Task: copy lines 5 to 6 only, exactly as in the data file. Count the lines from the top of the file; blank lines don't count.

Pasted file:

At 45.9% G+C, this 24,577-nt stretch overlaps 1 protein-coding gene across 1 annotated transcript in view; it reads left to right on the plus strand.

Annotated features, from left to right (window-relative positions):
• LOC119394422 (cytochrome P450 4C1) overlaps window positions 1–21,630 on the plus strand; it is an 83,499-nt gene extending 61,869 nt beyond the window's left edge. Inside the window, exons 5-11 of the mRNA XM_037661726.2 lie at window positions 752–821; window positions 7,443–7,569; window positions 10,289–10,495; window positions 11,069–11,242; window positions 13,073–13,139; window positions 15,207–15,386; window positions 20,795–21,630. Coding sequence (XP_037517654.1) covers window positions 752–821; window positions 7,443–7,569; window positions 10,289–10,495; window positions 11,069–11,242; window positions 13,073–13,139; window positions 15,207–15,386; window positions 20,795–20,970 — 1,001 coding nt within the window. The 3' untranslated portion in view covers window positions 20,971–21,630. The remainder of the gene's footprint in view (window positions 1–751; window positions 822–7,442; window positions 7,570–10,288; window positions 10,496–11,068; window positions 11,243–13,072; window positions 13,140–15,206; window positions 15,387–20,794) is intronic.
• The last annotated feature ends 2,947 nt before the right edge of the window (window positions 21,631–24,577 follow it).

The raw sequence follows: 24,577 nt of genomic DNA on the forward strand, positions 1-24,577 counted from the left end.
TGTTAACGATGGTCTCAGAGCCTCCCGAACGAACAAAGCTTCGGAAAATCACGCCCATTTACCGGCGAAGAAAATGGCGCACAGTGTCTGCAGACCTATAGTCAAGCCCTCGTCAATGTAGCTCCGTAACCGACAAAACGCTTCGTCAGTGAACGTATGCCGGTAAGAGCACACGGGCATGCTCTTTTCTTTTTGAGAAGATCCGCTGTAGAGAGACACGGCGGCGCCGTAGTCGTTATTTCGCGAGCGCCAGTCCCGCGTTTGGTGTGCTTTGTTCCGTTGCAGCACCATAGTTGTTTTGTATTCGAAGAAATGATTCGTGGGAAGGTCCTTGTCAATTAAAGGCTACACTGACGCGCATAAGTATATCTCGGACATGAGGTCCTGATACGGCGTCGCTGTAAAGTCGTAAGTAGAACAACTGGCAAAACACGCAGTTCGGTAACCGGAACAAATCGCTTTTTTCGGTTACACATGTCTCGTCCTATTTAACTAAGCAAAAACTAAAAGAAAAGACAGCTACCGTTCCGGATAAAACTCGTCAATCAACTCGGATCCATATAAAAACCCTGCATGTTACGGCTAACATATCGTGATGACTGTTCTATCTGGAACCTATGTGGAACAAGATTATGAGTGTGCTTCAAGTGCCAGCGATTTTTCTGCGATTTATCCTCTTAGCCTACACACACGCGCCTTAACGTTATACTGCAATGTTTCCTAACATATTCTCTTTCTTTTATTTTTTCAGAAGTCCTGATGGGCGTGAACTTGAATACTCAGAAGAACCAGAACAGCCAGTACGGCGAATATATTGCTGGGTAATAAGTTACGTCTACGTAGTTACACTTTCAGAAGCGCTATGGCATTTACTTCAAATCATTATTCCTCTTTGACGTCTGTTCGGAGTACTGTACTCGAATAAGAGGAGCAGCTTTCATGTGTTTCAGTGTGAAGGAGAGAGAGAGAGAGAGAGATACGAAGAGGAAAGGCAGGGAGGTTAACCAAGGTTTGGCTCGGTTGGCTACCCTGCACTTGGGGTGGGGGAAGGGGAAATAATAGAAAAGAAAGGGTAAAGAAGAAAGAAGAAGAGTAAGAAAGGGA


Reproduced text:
The raw sequence follows: 24,577 nt of genomic DNA on the forward strand, positions 1-24,577 counted from the left end.
TGTTAACGATGGTCTCAGAGCCTCCCGAACGAACAAAGCTTCGGAAAATCACGCCCATTTACCGGCGAAGAAAATGGCGCACAGTGTCTGCAGACCTATAGTCAAGCCCTCGTCAATGTAGCTCCGTAACCGACAAAACGCTTCGTCAGTGAACGTATGCCGGTAAGAGCACACGGGCATGCTCTTTTCTTTTTGAGAAGATCCGCTGTAGAGAGACACGGCGGCGCCGTAGTCGTTATTTCGCGAGCGCCAGTCCCGCGTTTGGTGTGCTTTGTTCCGTTGCAGCACCATAGTTGTTTTGTATTCGAAGAAATGATTCGTGGGAAGGTCCTTGTCAATTAAAGGCTACACTGACGCGCATAAGTATATCTCGGACATGAGGTCCTGATACGGCGTCGCTGTAAAGTCGTAAGTAGAACAACTGGCAAAACACGCAGTTCGGTAACCGGAACAAATCGCTTTTTTCGGTTACACATGTCTCGTCCTATTTAACTAAGCAAAAACTAAAAGAAAAGACAGCTACCGTTCCGGATAAAACTCGTCAATCAACTCGGATCCATATAAAAACCCTGCATGTTACGGCTAACATATCGTGATGACTGTTCTATCTGGAACCTATGTGGAACAAGATTATGAGTGTGCTTCAAGTGCCAGCGATTTTTCTGCGATTTATCCTCTTAGCCTACACACACGCGCCTTAACGTTATACTGCAATGTTTCCTAACATATTCTCTTTCTTTTATTTTTTCAGAAGTCCTGATGGGCGTGAACTTGAATACTCAGAAGAACCAGAACAGCCAGTACGGCGAATATATTGCTGGGTAATAAGTTACGTCTACGTAGTTACACTTTCAGAAGCGCTATGGCATTTACTTCAAATCATTATTCCTCTTTGACGTCTGTTCGGAGTACTGTACTCGAATAAGAGGAGCAGCTTTCATGTGTTTCAGTGTGAAGGAGAGAGAGAGAGAGAGAGATACGAAGAGGAAAGGCAGGGAGGTTAACCAAGGTTTGGCTCGGTTGGCTACCCTGCACTTGGGGTGGGGGAAGGGGAAATAATAGAAAAGAAAGGGTAAAGAAGAAAGAAGAAGAGTAAGAAAGGGA